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BSA Medical Forms Explained

Those BSA medical forms can be confusing especially for new Cub Scout families. Find out exactly what you need and why this Boy Scouts of America form is so important.

BSA medical form for cub scouts

Your child wants to join Cub Scouts, so you attend a local “round-up“. You expect to fill out an application for your child, but you're handed two BSA medical forms.

You try to hand one back saying that you only have one child joining. But the leader says you have to fill one out too. What's up with that?

You're coming back for your second year of scouting. The pack leader hands you a medical form, but you try to hand it back saying you filled one out last year. Why do you need to fill out another one?

In addition to my den and pack roles, I have volunteered as a Cub Scout day camp director. I chuckle to myself because I can tell who the experienced Cub Scout families are–they have the BSA medical forms ready for us.

Families without Cub Scout experience often question why we have medical forms and especially why the parents who are volunteering need to have one. The next question is why do we need a new form every year.

It's this simple–if there is some sort of accident or medical emergency, we want the medical care provider to have current, accurate medical information.

My son is allergic to penicillin. If I'm not with him and he can't communicate, I want that doctor or nurse to have some way of knowing he is not to be given penicillin.

I take a couple of medications daily. If an accident happens where I'm injured and can't communicate, I want the provider to know my medical history.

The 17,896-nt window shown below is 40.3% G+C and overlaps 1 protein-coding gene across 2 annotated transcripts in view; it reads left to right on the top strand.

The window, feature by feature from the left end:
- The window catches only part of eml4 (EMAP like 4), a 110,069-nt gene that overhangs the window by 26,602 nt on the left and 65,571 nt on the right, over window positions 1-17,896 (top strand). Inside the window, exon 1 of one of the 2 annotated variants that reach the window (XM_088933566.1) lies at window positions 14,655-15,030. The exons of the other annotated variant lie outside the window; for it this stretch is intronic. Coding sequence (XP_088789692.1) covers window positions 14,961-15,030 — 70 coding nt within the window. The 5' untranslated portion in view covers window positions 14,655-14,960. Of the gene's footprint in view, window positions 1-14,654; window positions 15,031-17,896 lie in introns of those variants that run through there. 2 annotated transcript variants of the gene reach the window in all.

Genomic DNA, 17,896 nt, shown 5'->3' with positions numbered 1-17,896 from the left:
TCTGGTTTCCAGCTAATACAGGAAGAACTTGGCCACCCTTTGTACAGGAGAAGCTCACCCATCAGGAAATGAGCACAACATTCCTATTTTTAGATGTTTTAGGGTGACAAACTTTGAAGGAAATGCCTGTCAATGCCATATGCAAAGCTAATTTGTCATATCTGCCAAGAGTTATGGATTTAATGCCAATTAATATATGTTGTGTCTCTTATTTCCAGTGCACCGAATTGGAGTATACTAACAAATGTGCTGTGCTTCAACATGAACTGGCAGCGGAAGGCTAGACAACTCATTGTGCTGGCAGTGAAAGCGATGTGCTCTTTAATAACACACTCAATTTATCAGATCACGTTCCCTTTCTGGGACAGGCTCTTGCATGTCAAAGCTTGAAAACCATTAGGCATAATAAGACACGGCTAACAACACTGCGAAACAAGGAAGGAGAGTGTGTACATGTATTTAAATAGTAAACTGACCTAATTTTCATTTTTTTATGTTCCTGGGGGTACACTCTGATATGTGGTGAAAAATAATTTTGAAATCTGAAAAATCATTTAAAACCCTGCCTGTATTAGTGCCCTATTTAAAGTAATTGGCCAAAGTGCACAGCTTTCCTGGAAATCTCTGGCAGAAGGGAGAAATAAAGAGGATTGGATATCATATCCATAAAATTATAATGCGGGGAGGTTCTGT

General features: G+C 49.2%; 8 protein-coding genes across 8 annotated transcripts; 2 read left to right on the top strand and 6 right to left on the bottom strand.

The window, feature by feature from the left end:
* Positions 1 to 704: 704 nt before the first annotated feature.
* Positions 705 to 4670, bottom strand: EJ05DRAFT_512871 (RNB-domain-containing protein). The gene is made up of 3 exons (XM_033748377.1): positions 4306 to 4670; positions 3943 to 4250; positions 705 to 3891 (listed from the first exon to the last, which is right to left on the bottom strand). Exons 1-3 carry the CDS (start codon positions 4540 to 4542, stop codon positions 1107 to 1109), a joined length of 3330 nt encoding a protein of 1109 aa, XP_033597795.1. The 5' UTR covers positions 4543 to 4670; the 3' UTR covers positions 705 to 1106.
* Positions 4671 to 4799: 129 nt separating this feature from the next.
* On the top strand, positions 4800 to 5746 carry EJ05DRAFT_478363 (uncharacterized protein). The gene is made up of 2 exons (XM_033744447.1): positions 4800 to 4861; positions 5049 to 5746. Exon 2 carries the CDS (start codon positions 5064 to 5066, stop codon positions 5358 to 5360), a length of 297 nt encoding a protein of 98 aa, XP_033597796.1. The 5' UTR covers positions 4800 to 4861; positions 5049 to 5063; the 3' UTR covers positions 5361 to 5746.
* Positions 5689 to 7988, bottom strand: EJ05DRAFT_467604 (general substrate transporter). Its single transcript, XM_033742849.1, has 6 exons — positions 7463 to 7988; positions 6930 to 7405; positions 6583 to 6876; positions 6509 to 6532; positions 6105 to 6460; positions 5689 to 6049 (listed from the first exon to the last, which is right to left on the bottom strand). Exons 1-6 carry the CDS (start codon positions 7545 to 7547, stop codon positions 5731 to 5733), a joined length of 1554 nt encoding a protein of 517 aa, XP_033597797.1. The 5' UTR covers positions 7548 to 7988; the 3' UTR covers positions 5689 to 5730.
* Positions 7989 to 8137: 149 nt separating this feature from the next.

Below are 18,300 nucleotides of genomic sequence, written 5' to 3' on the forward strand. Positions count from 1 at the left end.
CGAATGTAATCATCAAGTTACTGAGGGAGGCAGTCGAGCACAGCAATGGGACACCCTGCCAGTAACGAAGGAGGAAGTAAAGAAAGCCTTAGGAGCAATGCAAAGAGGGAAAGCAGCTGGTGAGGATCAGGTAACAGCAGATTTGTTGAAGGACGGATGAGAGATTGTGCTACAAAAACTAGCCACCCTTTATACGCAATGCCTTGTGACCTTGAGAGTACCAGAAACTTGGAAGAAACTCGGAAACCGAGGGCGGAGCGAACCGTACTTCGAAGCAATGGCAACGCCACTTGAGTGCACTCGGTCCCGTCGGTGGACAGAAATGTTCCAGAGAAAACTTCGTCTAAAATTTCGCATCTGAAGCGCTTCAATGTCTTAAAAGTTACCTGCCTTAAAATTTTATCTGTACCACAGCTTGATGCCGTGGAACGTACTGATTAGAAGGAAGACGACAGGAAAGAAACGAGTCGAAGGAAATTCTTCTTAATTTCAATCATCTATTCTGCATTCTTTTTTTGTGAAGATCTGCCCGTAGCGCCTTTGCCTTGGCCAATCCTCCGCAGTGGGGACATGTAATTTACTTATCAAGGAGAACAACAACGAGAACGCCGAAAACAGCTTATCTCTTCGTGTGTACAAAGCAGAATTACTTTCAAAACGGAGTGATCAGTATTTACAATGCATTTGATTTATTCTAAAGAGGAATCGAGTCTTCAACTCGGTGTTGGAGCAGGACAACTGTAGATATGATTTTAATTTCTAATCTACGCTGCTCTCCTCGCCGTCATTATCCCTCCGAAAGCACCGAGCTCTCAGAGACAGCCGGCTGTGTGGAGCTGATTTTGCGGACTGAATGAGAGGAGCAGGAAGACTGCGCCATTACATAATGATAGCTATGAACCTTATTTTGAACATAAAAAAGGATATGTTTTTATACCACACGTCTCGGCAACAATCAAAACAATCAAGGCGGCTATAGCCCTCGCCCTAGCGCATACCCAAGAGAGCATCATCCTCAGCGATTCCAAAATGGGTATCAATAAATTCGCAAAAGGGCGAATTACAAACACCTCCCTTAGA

A person's medical history may be different from one year to the next. A new condition may be diagnosed. A different medicine may be prescribed, or a dosage may change.

It's important that we have current med forms which is why we have to fill out a new form every year.

After parents understand why we need the form, there's often confusion about the form itself because it consists of three parts.

bsa cub scout medical form

BSA Medical Forms Explained

1.  Participants in any Scouting events must complete Parts A and B annually. They contain a health history, a parental/guardian informed consent and hold harmless/release agreement and a talent release statement.

2.  Participants in any Scouting event that exceeds 72 consecutive hours must have a medical exam to have Part C completed and signed. For most Cub Scouts, this would only be necessary if they are attending Cub Scout or Webelos Resident Camp and if that camp is more than 72 hours 

Check with your council to find out their exact rules regarding BSA medical forms.

So, for most boys and parents, you'll only need to fill out the Parts A & B, and you'll need to do it again every year.

To make this easy on myself, I clicked on the link and typed my information into the pdf file.

I then saved it to my computer with a different name–something like “Sherry's medical form.”

Whenever I need to turn a new one in, I can open the file and update the form with any necessary changes such as my child's age, new medications I'm taking, etc.

There's no need to type in my name and address again since it's saved already. Then, I just print it out.

If you have more questions about the medical form, BSA has created a Frequently Asked Questions page.

Yours in Scouting,

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Wednesday 22nd of August 2018

Generally, where do most draw the line between requiring this form and not? Does a grandparent who shows up at a pack meeting (a "scouting activity", right?) need to fill out the medical form before being let in the door? If not, then is even filling out this form for anyone an actual hard requirement? I can't find the line here.